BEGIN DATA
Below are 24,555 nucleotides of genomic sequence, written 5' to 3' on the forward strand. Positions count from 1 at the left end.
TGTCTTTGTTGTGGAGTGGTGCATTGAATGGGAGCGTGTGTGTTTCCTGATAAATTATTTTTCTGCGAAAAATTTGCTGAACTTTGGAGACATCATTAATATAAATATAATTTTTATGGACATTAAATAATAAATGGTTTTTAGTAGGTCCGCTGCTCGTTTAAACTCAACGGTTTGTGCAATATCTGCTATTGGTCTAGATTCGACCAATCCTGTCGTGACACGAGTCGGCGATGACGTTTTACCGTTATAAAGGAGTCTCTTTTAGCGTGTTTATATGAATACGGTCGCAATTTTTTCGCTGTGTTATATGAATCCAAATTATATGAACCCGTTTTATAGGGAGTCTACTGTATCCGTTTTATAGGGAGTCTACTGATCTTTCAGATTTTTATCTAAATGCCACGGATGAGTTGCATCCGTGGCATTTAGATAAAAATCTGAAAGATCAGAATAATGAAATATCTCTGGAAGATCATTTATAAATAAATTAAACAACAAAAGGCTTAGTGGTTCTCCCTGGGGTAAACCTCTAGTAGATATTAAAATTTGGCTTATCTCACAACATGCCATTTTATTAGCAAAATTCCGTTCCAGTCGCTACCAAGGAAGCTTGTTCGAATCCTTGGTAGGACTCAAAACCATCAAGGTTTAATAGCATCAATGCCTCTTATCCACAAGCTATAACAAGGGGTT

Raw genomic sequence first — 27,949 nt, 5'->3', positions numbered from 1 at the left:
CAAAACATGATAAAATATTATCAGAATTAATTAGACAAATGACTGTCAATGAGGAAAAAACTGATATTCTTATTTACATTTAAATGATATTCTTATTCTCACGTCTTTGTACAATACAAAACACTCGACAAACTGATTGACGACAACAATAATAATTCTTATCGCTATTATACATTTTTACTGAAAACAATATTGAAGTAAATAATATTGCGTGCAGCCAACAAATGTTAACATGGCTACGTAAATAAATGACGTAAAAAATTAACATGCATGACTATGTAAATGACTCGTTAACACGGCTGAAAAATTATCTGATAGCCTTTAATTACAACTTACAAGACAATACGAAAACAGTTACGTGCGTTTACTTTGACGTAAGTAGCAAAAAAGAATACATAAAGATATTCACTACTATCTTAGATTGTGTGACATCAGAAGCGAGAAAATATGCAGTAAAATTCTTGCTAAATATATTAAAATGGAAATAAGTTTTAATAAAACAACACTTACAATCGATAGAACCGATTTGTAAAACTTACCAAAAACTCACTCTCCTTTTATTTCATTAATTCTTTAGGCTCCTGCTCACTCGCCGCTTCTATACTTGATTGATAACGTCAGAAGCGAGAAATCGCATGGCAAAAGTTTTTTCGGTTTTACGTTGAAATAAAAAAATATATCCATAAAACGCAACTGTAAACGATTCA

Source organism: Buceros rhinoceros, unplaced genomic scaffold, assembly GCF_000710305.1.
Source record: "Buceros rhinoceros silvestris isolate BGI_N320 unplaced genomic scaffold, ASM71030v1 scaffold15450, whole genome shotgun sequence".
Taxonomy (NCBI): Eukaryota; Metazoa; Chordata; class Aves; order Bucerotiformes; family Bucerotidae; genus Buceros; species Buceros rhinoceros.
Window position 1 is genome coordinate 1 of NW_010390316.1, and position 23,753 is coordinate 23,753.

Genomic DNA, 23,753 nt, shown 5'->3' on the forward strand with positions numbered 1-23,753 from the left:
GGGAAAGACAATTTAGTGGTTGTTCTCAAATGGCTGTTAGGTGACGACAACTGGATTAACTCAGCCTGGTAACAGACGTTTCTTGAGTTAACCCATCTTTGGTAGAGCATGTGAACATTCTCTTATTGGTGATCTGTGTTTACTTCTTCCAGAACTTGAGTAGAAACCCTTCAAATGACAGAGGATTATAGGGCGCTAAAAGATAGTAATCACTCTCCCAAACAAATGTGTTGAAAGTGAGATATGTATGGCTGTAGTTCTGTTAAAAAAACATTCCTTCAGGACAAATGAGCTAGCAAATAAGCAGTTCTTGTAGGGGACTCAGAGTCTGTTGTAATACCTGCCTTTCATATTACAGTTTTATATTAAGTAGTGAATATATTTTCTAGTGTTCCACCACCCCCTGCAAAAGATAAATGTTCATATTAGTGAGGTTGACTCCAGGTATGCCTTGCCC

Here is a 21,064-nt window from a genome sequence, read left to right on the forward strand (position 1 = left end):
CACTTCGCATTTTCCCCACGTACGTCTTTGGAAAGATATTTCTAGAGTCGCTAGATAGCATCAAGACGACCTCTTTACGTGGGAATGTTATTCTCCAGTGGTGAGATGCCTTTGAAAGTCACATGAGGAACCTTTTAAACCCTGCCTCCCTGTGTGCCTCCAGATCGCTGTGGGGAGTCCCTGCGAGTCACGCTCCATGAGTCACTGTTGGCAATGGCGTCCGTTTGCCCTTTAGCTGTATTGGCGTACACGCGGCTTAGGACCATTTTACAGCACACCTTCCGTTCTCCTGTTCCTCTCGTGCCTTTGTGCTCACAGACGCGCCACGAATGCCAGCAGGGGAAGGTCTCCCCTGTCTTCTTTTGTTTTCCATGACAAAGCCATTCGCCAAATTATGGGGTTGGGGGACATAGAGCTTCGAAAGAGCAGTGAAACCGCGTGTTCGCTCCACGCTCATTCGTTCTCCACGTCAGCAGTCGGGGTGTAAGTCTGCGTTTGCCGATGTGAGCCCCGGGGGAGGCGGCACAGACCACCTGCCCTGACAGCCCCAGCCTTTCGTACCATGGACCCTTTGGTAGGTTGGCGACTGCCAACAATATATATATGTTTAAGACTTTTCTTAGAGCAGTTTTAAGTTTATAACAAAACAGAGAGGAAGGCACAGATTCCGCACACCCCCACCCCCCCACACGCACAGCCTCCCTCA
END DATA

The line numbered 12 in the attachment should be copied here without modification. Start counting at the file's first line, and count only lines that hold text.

CACTTCGCATTTTCCCCACGTACGTCTTTGGAAAGATATTTCTAGAGTCGCTAGATAGCATCAAGACGACCTCTTTACGTGGGAATGTTATTCTCCAGTGGTGAGATGCCTTTGAAAGTCACATGAGGAACCTTTTAAACCCTGCCTCCCTGTGTGCCTCCAGATCGCTGTGGGGAGTCCCTGCGAGTCACGCTCCATGAGTCACTGTTGGCAATGGCGTCCGTTTGCCCTTTAGCTGTATTGGCGTACACGCGGCTTAGGACCATTTTACAGCACACCTTCCGTTCTCCTGTTCCTCTCGTGCCTTTGTGCTCACAGACGCGCCACGAATGCCAGCAGGGGAAGGTCTCCCCTGTCTTCTTTTGTTTTCCATGACAAAGCCATTCGCCAAATTATGGGGTTGGGGGACATAGAGCTTCGAAAGAGCAGTGAAACCGCGTGTTCGCTCCACGCTCATTCGTTCTCCACGTCAGCAGTCGGGGTGTAAGTCTGCGTTTGCCGATGTGAGCCCCGGGGGAGGCGGCACAGACCACCTGCCCTGACAGCCCCAGCCTTTCGTACCATGGACCCTTTGGTAGGTTGGCGACTGCCAACAATATATATATGTTTAAGACTTTTCTTAGAGCAGTTTTAAGTTTATAACAAAACAGAGAGGAAGGCACAGATTCCGCACACCCCCACCCCCCCACACGCACAGCCTCCCTCA